Why Time Matters Differently in Colorado for Homeowners, Business Owners, and HOAs

Why Time Matters Differently in Colorado for Homeowners, Business Owners, and HOAs

In Colorado, a homeowner’s time limit for filing a breach of contract lawsuit against an insurance company for an unpaid or underpaid claim can differ from the time limits imposed on business owners and homeowners associations. 

Contractual Breach of Insurance Policy: 

Under Colorado Revised Statute § 13-80-101(1), a lawsuit based on a breach of contract must be filed within three years after the cause of action accrues. However, insurers have the ability to contractually reduce this period. Notably, they can shorten it to as brief as six months from the date of loss.1 Commonly, insurance carriers reduce this period to one to two years. 

In 2014, the Colorado State Legislature enacted Colorado Revised Statute § 10–4–110.8(12)(a) to safeguard homeowners. This provision prevents insurance carriers from diminishing the three-year statute of limitations period for claims made by homeowners. As a result, insurers are prohibited from issuing or renewing policies that require homeowners to sue within a timeframe shorter than the legally prescribed statute of limitations.

(12)(a) Notwithstanding any provision of a homeowner’s insurance policy that requires the policyholder to file suit against the insurer, in the case of any dispute, within a period of time that is shorter than required by the applicable statute of limitations provided by law, a homeowner may file such a suit within the period of time allowed by the applicable statute of limitations . . . 

(b) On and after January 1, 2014, an insurer shall not issue or renew a homeowner’s insurance policy that requires the policyholder to file suit against the insurer, in the case of any dispute, within a period of time that is shorter than required by the applicable statute of limitations provided by law. 

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In the context of homeowners associations, it appears that individuals who own townhomes or condominiums may not be classified as “homeowners” under § 10–4–110.8(12)(a). While there is no controlling law on this issue, at least three Colorado Federal District trial courts have held that a commercial entity holding a “Business Owner’s Policy” for townhomes or condominiums does not fall within the scope of a “homeowner” as contemplated by the statute.2 The courts reasoned that the statute’s language specifically targets “homeowner’s insurance policies” and makes no provision for commercial or business policies, even if they cover residential structures like townhomes or condominiums. In light of this statutory interpretation, those trial courts concluded that Colo. Rev. Stat. § 10–4–110.8(12)(a) was inapplicable to insurance policies held by homeowner’s associations that are essentially commercial in nature.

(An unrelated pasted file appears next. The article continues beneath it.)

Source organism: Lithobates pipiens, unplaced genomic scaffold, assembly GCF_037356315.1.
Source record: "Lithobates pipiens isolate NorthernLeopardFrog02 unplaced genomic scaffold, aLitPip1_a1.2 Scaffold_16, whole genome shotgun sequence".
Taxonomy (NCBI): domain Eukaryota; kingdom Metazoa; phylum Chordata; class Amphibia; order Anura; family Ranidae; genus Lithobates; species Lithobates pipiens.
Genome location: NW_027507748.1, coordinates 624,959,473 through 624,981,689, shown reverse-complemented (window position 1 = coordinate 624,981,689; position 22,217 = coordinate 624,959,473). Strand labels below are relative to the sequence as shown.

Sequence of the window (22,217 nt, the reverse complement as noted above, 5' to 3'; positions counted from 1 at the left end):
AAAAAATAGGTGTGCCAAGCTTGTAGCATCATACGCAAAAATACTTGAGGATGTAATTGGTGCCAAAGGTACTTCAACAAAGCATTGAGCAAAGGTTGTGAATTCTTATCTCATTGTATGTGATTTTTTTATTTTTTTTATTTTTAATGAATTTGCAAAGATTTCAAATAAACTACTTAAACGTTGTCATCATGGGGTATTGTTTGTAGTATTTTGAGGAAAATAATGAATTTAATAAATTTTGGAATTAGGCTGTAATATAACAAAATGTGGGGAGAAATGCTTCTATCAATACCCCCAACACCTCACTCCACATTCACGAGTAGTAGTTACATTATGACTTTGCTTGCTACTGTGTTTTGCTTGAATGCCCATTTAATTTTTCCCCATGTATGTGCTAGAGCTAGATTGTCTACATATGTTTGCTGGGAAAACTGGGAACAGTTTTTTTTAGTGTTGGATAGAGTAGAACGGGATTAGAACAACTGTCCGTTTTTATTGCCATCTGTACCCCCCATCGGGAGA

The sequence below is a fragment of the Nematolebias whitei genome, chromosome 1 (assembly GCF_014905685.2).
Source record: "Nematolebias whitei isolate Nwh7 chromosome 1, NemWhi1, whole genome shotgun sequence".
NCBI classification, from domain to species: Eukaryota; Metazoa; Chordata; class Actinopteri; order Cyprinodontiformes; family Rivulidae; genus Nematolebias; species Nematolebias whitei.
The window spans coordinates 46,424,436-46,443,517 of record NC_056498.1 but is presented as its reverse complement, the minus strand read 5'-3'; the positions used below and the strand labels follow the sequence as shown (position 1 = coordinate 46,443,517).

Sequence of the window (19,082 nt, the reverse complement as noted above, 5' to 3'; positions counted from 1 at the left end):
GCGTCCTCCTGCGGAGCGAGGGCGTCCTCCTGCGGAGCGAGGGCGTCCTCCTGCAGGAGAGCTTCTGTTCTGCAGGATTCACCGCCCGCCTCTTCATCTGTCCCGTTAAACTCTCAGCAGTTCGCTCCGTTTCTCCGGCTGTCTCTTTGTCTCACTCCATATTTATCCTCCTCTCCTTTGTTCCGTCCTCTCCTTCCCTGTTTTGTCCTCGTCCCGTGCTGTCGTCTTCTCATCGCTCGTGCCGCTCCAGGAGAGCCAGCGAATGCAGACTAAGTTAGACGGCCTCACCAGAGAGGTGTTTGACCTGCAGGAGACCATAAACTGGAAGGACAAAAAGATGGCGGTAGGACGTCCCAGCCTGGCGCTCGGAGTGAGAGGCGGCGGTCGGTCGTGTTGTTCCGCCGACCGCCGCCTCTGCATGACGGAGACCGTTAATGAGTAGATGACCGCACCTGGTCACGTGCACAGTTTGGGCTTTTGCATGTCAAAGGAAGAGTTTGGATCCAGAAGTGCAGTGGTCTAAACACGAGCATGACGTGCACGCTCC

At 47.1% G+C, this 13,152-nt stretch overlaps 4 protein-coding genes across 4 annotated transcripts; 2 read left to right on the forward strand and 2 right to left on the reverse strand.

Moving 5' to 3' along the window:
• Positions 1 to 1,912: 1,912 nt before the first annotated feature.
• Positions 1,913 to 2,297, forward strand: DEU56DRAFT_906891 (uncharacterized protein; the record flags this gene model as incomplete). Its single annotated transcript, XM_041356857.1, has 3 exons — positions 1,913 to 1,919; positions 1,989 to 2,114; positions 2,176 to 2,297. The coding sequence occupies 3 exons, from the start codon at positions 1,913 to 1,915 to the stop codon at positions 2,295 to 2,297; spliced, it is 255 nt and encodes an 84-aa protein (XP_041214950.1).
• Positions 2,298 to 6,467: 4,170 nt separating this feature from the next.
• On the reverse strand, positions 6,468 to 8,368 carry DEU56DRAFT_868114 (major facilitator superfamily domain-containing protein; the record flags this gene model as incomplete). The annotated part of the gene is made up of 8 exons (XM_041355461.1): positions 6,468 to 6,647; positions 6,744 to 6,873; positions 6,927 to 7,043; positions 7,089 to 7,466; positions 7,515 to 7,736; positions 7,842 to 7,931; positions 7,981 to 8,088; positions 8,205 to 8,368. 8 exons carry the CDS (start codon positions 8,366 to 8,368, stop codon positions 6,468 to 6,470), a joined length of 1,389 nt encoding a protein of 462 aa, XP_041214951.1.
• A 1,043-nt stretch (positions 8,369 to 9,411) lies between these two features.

It is important to note that the timing for the statute of limitations for homeowners, business owners, and HOAs begins from the date of loss, not the date of discovery or the date of reporting.

This is why it is essential to review a certified copy of the policy. Failing to meet key deadlines could jeopardize your claim and available legal remedies.

If you have questions about your claim, please contact our office. 

1 Grant Family Farms, Inc. v. Colo. Farm Bureau Mut. Ins. Co., 155 P.3d 537, 538 (Colo. App. 2006); Union Health & Accid. Co. v. Welch, 206 P. 790, 790 (Colo. 1922). 

2 Pinewood Townhome Association, Inc. v. Auto Owners Insurance Co., 2017 WL 590294, at *2-3 (D. Colo. Feb. 13, 2017); Brookshire Downs at Heatherridge Condo. Ass’n, Inc. v. Owners Ins. Co., 324 F. Supp. 3d 1201, 1204 (D. Colo. 2018); Steeplechase II Condo. Ass’n, Inc. v. Travelers Indem. Co., No. 17-CV-01273, 2018 WL 6571392, at *3 (D. Colo. Dec. 13, 2018). 

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